Last month, I dialed 911 on Middle Neck Road.
During a morning and evening rush hour one day, stoplights and walk signals on Middle Neck road were malfunctioning.
In the morning, several people walking to the train station noticed the light was not turning red, traffic was not stopping and, after 10 minutes of waiting, there was no chance to get across the street.
That same afternoon, while walking home, the lights were still malfunctioning.
Some of us ran across the street because we had no other choice. We had to get home.
I saw one woman nearly get hit by a car.
When traffic did stop briefly, a few of us were halfway across the street when red lights abruptly changed to green again.
We scampered across. Horns honked. Pedestrians yelled.
Then I called the cops on the faulty traffic light. Now, it seems to be fixed.
This incident reminds me of the issues some of us started raising after 43-year-old Oren Bennaiem was struck and killed by a hit and run driver at that very intersection on Middle Neck road on Sept. 30, 2016.
“My husband died needlessly,” said Jivanna Bennaiem, the widow of Mr. Bennaiem, in an email exchange. “I want something to happen so it doesn’t feel so senseless.”
In February, I filed a Freedom of Information Act request with the Nassau County Police Department, asking for records of accidents where a vehicle hit a pedestrian in the nine villages of Great Neck for the last five years.
The NCPD did send over a data set, which I crunched and learned that injuries to pedestrians have been trending downward (in the five villages that report data to NCPD).
In 2016, the department reported 26 injuries to dedestrians by vehicles in Great Neck, Great Neck Plaza, Thomaston, Saddle Rock and University Gardens, down 30 percent from a peak of 37 such injuries in 2014.
Nassau County reported seven fatalities to pedestrians in Great Neck between 2012-2017 (three in Great Neck, two in Great Neck Plaza, one in Thomaston and one in Saddle Rock).
We know another 22-year-old woman was hit on Middle Neck Road on June 19 at 8:10 a.m. and was in serious condition.
In the process of reporting this data, I made a phone call to the other villages with their own private police departments: Great Neck Estates, Kensington, Kings Point and Lake Success.
Astonishing to me was that every one of those villages said they would leave a message for a police officer, chief or someone to respond to my data request.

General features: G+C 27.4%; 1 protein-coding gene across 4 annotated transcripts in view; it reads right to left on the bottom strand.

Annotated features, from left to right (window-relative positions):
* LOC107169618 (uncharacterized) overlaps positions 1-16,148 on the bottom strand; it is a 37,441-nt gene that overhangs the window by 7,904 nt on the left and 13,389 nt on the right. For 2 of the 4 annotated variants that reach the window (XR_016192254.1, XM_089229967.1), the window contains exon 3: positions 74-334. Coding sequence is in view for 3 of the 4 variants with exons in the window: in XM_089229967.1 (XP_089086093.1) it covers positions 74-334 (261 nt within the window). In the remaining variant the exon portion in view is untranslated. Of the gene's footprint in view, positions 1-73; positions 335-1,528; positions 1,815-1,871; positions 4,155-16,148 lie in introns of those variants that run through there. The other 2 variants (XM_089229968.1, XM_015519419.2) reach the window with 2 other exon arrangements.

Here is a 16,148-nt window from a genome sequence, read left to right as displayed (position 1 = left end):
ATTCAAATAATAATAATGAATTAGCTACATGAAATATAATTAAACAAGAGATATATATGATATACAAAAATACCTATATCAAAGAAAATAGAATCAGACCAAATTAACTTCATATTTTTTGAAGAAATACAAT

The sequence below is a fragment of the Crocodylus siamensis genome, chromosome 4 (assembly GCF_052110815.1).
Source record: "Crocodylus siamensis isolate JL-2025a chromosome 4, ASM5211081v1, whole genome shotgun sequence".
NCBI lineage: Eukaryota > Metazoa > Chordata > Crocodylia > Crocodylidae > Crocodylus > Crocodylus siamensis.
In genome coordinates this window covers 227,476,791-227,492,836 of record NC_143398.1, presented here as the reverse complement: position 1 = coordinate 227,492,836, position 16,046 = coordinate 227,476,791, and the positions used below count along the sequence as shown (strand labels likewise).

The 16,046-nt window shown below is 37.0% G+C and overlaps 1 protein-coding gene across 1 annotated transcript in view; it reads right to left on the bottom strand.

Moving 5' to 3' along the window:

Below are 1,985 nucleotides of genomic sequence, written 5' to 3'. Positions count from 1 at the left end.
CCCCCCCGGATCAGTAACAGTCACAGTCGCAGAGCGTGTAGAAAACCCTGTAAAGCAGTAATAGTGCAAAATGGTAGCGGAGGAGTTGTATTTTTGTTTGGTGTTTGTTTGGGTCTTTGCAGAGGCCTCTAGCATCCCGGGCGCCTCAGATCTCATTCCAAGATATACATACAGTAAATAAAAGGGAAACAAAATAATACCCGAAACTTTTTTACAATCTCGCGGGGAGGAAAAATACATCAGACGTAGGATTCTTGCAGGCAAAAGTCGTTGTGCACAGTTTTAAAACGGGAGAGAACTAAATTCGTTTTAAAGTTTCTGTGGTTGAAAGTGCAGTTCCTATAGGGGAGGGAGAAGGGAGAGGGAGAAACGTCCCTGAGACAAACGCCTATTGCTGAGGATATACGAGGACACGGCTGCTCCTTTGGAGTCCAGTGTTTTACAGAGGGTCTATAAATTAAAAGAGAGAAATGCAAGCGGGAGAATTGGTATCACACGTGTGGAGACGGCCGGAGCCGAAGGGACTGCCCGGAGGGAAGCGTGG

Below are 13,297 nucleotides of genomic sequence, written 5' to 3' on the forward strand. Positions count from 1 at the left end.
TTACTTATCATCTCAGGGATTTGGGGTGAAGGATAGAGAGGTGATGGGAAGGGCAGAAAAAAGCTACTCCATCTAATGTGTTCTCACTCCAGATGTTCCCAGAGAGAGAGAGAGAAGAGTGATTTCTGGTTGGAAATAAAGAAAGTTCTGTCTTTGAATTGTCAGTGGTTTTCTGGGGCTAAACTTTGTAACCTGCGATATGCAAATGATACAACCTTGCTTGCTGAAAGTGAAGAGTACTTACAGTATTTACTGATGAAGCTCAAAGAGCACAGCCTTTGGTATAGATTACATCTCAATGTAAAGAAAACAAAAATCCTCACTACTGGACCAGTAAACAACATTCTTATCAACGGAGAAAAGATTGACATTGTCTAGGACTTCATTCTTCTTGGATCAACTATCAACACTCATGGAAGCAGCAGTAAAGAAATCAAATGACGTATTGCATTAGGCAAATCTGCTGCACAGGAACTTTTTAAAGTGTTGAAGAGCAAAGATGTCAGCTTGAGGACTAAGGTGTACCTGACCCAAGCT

I never heard back from any of them.
That is fascinating when Kings Point’s police department is the highest paid in the state and nation according to the Empire Center for Public Policy.
The think tank reported that, as of August 2016, King’s Point’s 21 police officers received an average salary of $222,394.
Despite that pay rate, the department is unable to either track data and respond to citizen or journalist requests for such data?
And none of those four departments make such records or crime statistics available on their village web sites? Great Neck citizens should demand better transparency.
They deserve more for their money.
Assuming the data from Nassau County captures an accurate picture of death and injuries to pedestrians in Great Neck, should we be self-satisfied that pedestrian injuries have started to decline?
Jivanna Bennaiem points to the Vison Zero traffic safety program that started in Sweden in 1997.
It re-imagines the approach to road safety by starting with the statement “No loss of life is acceptable.”
The Swedes suggest that humans will make errors but a road system should not.
They incorporate the concept into how they design traffic and road systems, how they train drivers and educate the public.
After driving in Sweden this summer, I can attest their system is smart and safe. It works.
The Vision Zero concept has spread to dozens of cities in Europe and the United States, including New York City in 2014.
Mayor Bill de Blasio introduced the program after 732 pedestrians were fatally struck between 2011-2013 across NYC, Long Island and five counties north of Manhattan.
We do have a Vision Long Island office in Northport involved with this effort. But Nassau County police say Long Island is currently not part of Vision Zero.
For the legacy of Oren Bennaiem and other neighbors killed by cars while walking in their communities, we should not be satisfied with slight declines in accidents or fatalities.
Vision Zero is the just, ethical and human response.
Great Neck resident Paul Glader is a professor of journalism at The King’s College in New York City and will be a visiting professor at Columbia Journalism School in Spring of 2018.